Will a Watson ‘Jeopardy!’ Win Knock Humans Down a Peg?


Next week, Jeopardy! champions Ken Jennings and Brad Rutter will square off against IBM’s Watson supercomputer in a contest that could alter way humans view their place in the world. Watson will challenge human beings’ superiority in knowledge and reasoning, something that wasn’t really on the line when IBM’s Deep Blue (s ibm) eked out a controversial victory against chess grandmaster Garry Kasparov in 1997. Not only can Watson likely determine the answer to randomly selected questions on the Jeopardy! board, but it can do so incredibly fast. However, developing the complex Question Answering (QA) algorithms necessary to carry out such determinations wasn’t easy, and IBM didn’t operate alone.

IBM announced eight universities Friday — Massachusetts Institute of Technology, University of Texas, University of Southern California, Rensselaer Polytechnic Institute, University at Albany (NY), University of Trento (Italy), University of Massachusetts, and Carnegie Mellon University — that have contributed to Watson thus far. Their efforts range from MIT’s work on START, an “online natural language question answering system … which has the ability to answer questions with high precision using information from semi-structured and structured information repositories,” to RPI’s work on “a visualization component to visually explain to external audiences the massively parallel analytics skills it takes for the Watson computing system to break down a question and formulate a rapid and accurate response to rival a human brain.” It’s all high technology, though, and it helps Watson figure out where to look for information, how to learn from previous questions and, ultimately, to decide whether it’s confident enough to buzz in.

I got a taste of Watson in August when I toured IBM’s Industry Solutions lab in Hawthorne, N.Y., and I have to say it was impressive. Without giving away any of the secrets behind Watson — or any of its potential weaknesses — Principal Investigator for DeepQA David Ferucci gave a sampling of just how deep Watson goes to determine possible answers then pare them down to a final one. It was impressive, and I wasn’t surprised when Watson came out of January practice around ahead of its human competition. As someone who once drove to Los Angeles to try out for Jeopardy, I appreciate how difficult it is for humans to make these types of judgments, and how difficult it must have been to program a computer to do the same.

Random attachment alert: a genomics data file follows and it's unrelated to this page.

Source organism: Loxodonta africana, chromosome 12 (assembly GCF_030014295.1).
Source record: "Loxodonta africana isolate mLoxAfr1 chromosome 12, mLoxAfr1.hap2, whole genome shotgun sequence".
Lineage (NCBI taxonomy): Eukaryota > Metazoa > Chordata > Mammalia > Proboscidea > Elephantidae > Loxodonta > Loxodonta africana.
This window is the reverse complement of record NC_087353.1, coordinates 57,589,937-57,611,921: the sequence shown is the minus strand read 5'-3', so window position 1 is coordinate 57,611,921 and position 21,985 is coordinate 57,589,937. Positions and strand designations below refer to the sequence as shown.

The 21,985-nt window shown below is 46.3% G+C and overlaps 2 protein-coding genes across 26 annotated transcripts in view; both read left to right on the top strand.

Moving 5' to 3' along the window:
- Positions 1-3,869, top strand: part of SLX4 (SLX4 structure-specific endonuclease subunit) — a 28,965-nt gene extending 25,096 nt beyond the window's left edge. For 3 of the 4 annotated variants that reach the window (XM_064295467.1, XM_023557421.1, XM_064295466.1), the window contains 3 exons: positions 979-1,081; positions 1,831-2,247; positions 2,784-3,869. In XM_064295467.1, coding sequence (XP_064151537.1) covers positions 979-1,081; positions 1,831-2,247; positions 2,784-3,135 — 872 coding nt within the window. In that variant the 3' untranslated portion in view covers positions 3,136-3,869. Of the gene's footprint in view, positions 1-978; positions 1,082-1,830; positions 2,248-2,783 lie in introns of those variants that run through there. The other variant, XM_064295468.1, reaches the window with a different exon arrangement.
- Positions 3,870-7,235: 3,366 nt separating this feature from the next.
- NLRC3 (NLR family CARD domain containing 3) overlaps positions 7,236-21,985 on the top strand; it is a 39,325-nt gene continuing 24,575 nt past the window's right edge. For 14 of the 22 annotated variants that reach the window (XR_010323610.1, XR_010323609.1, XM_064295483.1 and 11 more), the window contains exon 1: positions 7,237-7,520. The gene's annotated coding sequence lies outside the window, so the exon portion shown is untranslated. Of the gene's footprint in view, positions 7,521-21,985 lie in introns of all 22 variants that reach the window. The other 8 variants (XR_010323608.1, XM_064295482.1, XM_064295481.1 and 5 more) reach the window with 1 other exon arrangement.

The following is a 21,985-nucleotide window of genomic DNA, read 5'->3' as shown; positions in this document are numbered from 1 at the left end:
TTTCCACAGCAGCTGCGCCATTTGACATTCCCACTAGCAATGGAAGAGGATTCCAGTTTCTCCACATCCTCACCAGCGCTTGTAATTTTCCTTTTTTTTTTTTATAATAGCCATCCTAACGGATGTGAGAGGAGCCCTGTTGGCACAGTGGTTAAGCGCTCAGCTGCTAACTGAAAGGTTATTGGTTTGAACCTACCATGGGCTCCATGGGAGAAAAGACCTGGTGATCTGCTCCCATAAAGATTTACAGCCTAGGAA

The techie in me wants Watson to win so the world gets an understanding of what’s possible with algorithms, even beyond the customized experience of browsing Amazon.com (s amzn), but the human in me wants to cling to that last thread of hope that human judgment can prevail against artificial intelligence. The realist in me knows that Watson will prevail, though, and AI guru Ray Kurzweil agrees. I guess we can all take solace knowing that it takes humans like those who worked on Watson to write such complex software and build such complex systems — for now, at least.

Image courtesy of IBM.

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Thank you, Mr. Ratcliff.

1) Watson following up a wrong answer with the same wrong answer (even just once) shows that Watson wasn’t

programmed with the capability of understanding or interpreting the rules of the game, let alone the I/O for genuine

language comprehension. This means it’s not AI — it may not be Google, per se, but it’s an algorithm nonetheless

and isn’t sentient or evolving in any way.

2) Watson buzzes in once a certain probability threshold is met after the buzzer is activated for all contestants.